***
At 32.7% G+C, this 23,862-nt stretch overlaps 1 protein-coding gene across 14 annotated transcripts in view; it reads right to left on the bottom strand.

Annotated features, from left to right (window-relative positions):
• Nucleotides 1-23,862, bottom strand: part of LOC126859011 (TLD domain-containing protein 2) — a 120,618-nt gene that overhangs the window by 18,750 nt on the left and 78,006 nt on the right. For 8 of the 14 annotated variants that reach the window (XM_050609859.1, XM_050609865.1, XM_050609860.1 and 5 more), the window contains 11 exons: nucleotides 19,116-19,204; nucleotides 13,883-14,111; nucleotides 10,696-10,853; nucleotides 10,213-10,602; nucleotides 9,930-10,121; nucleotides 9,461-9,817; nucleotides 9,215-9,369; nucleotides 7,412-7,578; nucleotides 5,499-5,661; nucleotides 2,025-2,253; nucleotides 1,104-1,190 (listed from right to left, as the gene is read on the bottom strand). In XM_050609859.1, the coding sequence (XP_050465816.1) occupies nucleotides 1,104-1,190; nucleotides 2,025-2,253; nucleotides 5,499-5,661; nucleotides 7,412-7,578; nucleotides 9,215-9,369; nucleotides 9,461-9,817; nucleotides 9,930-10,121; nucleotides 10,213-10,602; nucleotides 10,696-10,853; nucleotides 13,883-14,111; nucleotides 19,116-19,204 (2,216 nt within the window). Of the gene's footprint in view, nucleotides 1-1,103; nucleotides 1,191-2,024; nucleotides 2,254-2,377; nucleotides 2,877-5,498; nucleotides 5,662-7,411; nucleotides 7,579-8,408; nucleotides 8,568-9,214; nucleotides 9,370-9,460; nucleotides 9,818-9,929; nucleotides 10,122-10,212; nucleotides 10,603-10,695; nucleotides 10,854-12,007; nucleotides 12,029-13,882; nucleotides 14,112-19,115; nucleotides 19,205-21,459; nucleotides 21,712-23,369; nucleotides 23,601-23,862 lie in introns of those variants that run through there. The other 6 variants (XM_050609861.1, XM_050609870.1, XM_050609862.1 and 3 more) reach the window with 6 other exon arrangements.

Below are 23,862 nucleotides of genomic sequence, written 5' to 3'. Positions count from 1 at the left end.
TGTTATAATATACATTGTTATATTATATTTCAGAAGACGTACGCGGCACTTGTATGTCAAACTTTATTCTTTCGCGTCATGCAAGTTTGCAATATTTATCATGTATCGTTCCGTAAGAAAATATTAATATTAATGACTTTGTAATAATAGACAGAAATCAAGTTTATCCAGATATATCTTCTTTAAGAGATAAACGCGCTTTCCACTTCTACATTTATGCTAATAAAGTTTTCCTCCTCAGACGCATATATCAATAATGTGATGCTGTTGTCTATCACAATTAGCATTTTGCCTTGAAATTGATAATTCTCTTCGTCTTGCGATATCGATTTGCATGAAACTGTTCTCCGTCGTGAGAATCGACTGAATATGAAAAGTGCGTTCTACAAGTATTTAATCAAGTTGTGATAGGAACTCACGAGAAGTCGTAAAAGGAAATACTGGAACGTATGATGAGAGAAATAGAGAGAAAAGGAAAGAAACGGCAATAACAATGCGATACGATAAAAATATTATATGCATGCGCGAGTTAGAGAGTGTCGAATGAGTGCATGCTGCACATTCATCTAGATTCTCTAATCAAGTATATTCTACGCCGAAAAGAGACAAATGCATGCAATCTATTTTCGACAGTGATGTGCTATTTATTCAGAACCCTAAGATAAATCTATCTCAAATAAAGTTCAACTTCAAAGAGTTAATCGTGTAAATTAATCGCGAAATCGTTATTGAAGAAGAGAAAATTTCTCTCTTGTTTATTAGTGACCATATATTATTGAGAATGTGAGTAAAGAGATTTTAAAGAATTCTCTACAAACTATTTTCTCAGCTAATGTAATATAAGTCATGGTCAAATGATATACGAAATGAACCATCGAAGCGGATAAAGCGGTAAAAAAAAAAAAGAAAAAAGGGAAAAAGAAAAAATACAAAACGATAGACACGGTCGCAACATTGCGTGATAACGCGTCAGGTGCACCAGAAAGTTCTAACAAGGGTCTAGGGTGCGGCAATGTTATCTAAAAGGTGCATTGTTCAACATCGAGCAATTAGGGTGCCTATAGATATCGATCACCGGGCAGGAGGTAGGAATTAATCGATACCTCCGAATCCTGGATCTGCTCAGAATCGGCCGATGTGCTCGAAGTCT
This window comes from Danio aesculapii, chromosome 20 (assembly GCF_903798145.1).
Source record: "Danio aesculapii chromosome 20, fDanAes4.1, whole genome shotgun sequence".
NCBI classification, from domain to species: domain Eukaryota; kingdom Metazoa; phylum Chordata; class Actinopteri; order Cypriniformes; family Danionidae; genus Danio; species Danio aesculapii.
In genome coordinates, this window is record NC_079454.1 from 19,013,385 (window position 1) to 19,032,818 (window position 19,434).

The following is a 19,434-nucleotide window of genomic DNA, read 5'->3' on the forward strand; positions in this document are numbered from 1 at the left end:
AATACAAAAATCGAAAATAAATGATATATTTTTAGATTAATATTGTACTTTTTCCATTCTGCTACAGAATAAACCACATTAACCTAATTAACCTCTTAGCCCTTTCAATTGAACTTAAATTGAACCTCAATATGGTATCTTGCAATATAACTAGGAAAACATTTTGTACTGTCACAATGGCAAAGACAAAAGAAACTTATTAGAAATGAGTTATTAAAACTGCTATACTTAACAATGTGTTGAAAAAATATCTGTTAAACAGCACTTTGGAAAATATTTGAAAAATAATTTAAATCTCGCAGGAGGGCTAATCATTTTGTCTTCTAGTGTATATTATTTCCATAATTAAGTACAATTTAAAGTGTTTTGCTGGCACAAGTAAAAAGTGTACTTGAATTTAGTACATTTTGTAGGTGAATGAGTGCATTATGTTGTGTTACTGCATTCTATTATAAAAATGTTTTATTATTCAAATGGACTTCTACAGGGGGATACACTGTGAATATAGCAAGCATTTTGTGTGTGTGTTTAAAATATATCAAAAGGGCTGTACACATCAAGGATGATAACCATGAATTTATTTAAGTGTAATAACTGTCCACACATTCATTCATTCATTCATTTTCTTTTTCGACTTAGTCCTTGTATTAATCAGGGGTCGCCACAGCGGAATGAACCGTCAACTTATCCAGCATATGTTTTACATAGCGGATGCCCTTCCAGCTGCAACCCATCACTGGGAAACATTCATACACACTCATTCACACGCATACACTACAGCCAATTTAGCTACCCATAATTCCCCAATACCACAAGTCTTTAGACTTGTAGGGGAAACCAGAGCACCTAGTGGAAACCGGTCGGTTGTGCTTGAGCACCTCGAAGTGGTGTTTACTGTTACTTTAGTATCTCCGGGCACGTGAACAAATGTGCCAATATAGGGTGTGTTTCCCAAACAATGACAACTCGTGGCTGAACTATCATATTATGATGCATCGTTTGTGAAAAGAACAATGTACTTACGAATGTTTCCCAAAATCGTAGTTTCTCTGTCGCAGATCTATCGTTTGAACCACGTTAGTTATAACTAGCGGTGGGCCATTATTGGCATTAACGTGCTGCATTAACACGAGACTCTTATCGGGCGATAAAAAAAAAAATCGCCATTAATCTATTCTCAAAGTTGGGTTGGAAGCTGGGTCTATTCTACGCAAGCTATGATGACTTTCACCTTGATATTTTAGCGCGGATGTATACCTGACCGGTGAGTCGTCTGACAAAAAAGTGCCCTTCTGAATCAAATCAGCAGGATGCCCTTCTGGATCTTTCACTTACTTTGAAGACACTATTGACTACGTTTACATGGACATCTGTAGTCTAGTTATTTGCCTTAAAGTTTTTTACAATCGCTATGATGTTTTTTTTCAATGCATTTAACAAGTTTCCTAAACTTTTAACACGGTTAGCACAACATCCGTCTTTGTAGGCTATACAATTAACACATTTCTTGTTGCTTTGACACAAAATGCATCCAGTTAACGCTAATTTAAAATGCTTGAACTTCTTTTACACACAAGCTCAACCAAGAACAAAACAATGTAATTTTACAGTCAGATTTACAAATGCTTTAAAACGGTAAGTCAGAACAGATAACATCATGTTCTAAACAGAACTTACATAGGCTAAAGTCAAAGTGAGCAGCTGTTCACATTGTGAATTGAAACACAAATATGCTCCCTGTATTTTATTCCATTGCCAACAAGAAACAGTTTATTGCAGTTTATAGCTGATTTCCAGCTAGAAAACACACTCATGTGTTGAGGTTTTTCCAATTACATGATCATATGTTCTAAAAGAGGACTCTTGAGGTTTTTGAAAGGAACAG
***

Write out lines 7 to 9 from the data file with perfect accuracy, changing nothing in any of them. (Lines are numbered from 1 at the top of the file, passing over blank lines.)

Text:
Source record: "Danio aesculapii chromosome 20, fDanAes4.1, whole genome shotgun sequence".
NCBI classification, from domain to species: domain Eukaryota; kingdom Metazoa; phylum Chordata; class Actinopteri; order Cypriniformes; family Danionidae; genus Danio; species Danio aesculapii.
In genome coordinates, this window is record NC_079454.1 from 19,013,385 (window position 1) to 19,032,818 (window position 19,434).